Isolation and some effects of functional, low-phenylalanine kappa-casein expressed in the milk of transgenic rabbits.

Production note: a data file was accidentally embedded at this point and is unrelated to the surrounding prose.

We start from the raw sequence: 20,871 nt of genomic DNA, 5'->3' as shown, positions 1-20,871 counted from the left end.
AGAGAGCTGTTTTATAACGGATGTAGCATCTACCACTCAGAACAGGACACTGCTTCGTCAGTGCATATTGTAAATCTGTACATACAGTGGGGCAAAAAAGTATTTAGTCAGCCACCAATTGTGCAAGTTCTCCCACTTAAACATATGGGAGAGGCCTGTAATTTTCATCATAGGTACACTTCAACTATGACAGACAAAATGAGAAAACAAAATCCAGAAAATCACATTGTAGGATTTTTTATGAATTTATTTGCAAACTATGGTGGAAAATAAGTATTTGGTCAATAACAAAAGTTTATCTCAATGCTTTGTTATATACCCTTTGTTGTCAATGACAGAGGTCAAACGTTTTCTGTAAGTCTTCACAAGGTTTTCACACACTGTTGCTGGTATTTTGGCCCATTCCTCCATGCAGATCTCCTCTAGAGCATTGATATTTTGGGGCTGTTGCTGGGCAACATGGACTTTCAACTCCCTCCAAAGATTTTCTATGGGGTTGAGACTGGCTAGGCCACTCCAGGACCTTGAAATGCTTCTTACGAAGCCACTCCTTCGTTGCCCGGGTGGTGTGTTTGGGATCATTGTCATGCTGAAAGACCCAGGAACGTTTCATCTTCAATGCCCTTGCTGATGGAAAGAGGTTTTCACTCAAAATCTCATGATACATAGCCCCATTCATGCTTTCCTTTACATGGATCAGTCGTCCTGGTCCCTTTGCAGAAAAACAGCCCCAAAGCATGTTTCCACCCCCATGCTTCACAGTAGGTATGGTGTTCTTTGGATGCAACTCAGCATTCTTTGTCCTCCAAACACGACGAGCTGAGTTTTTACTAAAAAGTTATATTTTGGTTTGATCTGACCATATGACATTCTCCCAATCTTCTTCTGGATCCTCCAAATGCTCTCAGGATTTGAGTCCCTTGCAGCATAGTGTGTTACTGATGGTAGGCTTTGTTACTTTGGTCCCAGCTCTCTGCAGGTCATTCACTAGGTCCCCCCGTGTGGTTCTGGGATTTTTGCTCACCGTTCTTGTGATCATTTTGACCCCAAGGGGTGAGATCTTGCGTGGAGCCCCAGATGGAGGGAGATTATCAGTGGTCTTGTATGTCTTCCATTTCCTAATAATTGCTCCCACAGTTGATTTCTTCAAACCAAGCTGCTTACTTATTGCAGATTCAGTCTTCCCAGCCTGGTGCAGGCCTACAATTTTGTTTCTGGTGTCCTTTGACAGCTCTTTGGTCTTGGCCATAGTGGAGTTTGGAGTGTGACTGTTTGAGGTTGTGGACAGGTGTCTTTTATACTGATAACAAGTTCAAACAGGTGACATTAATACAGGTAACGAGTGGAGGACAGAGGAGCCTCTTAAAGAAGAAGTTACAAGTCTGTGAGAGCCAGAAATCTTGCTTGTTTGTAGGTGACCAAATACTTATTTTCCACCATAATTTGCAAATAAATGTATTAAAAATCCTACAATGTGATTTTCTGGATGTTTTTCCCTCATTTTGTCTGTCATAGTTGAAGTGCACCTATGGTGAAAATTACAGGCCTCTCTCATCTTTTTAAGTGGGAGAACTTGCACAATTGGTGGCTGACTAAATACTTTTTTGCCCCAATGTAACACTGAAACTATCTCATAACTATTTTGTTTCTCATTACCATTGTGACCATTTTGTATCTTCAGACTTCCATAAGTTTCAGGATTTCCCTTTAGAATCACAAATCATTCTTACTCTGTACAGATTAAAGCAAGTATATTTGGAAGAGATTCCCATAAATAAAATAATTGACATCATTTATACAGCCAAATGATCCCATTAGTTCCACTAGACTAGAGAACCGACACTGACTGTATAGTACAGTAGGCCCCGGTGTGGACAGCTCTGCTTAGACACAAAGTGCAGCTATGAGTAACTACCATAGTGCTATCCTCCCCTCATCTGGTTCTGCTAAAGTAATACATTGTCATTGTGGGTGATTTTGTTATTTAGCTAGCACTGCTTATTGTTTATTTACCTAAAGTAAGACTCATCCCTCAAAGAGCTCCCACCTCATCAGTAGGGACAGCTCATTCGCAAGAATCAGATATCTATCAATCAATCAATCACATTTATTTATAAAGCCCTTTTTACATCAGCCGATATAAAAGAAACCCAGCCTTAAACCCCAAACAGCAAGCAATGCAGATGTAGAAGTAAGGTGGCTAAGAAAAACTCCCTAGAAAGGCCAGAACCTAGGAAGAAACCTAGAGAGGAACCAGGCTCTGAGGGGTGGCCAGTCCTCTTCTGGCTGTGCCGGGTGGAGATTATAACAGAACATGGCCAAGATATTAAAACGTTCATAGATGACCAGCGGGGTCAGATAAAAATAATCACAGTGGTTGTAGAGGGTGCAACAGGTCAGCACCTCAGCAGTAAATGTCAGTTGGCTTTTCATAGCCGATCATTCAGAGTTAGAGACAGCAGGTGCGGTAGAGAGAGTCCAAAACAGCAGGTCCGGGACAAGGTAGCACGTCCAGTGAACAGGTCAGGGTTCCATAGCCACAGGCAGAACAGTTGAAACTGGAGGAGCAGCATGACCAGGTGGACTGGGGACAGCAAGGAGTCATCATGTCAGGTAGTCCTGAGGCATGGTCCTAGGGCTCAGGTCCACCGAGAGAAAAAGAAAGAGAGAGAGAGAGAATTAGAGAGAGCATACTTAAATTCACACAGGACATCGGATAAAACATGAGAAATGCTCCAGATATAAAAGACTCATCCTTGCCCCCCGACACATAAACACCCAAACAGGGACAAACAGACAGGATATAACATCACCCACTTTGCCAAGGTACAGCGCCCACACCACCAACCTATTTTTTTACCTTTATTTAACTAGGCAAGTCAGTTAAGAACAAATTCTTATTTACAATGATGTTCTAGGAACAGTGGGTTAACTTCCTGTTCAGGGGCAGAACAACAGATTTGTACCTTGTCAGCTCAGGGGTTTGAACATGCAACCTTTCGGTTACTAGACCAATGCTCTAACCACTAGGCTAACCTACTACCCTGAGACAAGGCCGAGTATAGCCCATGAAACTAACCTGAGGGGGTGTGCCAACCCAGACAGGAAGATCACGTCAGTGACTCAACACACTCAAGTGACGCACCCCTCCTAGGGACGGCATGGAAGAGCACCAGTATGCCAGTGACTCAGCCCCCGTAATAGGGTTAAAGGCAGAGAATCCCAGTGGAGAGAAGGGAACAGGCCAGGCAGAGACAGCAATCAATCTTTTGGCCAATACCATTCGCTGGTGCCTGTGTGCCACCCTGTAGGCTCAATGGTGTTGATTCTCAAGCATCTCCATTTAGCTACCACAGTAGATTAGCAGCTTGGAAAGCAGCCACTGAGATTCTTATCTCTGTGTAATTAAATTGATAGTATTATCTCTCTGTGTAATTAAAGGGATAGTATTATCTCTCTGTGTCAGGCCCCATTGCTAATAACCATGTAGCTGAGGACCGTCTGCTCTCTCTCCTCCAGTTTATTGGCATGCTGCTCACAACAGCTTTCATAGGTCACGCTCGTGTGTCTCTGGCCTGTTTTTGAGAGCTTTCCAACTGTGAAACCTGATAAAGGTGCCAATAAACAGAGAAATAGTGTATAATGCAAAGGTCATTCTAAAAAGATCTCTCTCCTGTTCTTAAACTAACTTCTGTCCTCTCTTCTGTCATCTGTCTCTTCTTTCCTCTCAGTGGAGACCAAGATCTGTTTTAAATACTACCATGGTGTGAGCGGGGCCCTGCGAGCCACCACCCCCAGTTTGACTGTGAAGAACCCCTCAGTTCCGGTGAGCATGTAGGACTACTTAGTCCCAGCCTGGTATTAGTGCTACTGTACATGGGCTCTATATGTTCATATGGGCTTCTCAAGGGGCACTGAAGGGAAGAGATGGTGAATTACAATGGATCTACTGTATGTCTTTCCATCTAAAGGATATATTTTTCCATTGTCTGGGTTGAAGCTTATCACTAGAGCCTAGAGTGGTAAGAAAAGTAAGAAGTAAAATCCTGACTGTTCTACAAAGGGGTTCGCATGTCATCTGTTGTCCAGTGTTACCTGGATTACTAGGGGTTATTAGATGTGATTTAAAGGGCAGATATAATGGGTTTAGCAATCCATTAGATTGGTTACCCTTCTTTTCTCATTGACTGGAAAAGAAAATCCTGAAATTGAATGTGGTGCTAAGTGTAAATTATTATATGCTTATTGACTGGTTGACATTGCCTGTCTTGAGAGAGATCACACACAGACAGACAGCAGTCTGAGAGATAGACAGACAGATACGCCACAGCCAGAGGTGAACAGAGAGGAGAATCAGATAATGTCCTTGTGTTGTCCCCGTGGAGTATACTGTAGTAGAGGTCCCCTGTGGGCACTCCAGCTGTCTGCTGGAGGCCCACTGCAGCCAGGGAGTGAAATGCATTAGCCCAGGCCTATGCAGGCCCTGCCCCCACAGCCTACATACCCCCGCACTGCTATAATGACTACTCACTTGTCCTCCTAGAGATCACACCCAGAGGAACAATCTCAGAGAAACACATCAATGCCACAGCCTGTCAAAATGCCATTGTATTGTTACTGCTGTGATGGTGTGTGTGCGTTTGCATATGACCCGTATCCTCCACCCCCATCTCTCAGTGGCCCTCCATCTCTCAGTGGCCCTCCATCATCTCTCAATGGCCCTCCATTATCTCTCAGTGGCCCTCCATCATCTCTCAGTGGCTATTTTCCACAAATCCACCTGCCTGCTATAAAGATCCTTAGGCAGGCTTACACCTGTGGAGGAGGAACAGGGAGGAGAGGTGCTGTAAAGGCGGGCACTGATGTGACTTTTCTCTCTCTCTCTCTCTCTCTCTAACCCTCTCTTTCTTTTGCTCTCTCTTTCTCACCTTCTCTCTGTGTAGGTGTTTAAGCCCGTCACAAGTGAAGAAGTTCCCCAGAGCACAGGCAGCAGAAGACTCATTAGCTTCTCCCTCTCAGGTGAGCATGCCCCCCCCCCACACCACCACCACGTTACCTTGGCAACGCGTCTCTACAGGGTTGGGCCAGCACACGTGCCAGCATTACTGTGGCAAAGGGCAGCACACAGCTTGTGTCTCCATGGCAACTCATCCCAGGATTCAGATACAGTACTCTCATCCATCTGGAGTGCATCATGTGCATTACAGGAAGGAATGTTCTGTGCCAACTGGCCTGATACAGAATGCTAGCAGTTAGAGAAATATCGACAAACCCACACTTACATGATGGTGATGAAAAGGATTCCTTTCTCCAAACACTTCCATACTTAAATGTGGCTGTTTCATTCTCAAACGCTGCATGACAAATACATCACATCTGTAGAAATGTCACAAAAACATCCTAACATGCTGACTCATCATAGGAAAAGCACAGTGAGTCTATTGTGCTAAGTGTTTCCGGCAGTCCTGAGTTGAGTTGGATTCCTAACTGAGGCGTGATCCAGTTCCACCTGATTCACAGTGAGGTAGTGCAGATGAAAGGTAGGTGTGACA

ABSTRACT Patients suffering certain metabolic diseases (e.g. phenylketonuria) need a low-phenylalanine diet throughout their lives. Transgenic rabbits were created to express low-phenylalanine kappa-casein in their milk. The aim was to demonstrate for the first time the feasibility of producing a modified milk protein in addition to normal milk proteins. A gene construct containing the coding region of the rabbit kappa-casein gene was modified by site-specific oligonucleotide directed mutagenesis. Four of the five phenylalanine amino acids present in the mature protein were mutated and the gene construct was used to create two transgenic rabbit lines. The transgenic rabbits produced the recombinant kappa-casein at a high level in their milk causing a reduction in the average size of the casein micelles. The low-phenylalanine kappa-casein was digestible with chymosin and it was separated from its native counterpart and from the other milk proteins by a one-step HPLC method on a reversed-phase column. In the future, low-phenylalanine casein produced in transgenic animals could be used as dietary replacements to meet the special requirements of certain consumer groups.